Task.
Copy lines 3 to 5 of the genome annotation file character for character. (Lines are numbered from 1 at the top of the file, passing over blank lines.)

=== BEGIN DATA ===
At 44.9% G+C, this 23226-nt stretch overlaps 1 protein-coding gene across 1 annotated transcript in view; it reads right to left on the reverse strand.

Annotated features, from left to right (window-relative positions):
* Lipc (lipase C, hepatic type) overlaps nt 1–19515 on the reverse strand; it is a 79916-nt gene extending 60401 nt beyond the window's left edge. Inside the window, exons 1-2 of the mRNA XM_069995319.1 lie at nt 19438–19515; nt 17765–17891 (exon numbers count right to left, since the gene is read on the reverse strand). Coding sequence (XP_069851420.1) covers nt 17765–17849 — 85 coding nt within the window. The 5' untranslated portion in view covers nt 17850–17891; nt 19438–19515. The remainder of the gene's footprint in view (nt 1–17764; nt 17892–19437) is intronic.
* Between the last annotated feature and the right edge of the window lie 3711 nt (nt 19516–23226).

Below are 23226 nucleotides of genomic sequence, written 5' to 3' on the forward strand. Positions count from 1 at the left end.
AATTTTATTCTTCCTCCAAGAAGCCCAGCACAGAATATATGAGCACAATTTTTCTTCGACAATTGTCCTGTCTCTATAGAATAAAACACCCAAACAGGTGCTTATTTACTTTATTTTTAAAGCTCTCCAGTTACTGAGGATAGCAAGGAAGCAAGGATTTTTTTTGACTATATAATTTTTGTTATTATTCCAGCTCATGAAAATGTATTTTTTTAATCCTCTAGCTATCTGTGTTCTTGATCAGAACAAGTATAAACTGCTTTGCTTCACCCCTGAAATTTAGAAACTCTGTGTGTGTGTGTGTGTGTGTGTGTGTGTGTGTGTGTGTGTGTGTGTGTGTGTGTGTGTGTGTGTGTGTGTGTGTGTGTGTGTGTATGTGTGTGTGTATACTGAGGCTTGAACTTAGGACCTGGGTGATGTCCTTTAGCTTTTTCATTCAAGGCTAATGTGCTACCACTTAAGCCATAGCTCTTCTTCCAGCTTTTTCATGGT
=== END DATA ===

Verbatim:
* Lipc (lipase C, hepatic type) overlaps nt 1–19515 on the reverse strand; it is a 79916-nt gene extending 60401 nt beyond the window's left edge. Inside the window, exons 1-2 of the mRNA XM_069995319.1 lie at nt 19438–19515; nt 17765–17891 (exon numbers count right to left, since the gene is read on the reverse strand). Coding sequence (XP_069851420.1) covers nt 17765–17849 — 85 coding nt within the window. The 5' untranslated portion in view covers nt 17850–17891; nt 19438–19515. The remainder of the gene's footprint in view (nt 1–17764; nt 17892–19437) is intronic.
* Between the last annotated feature and the right edge of the window lie 3711 nt (nt 19516–23226).

Below are 23226 nucleotides of genomic sequence, written 5' to 3' on the forward strand. Positions count from 1 at the left end.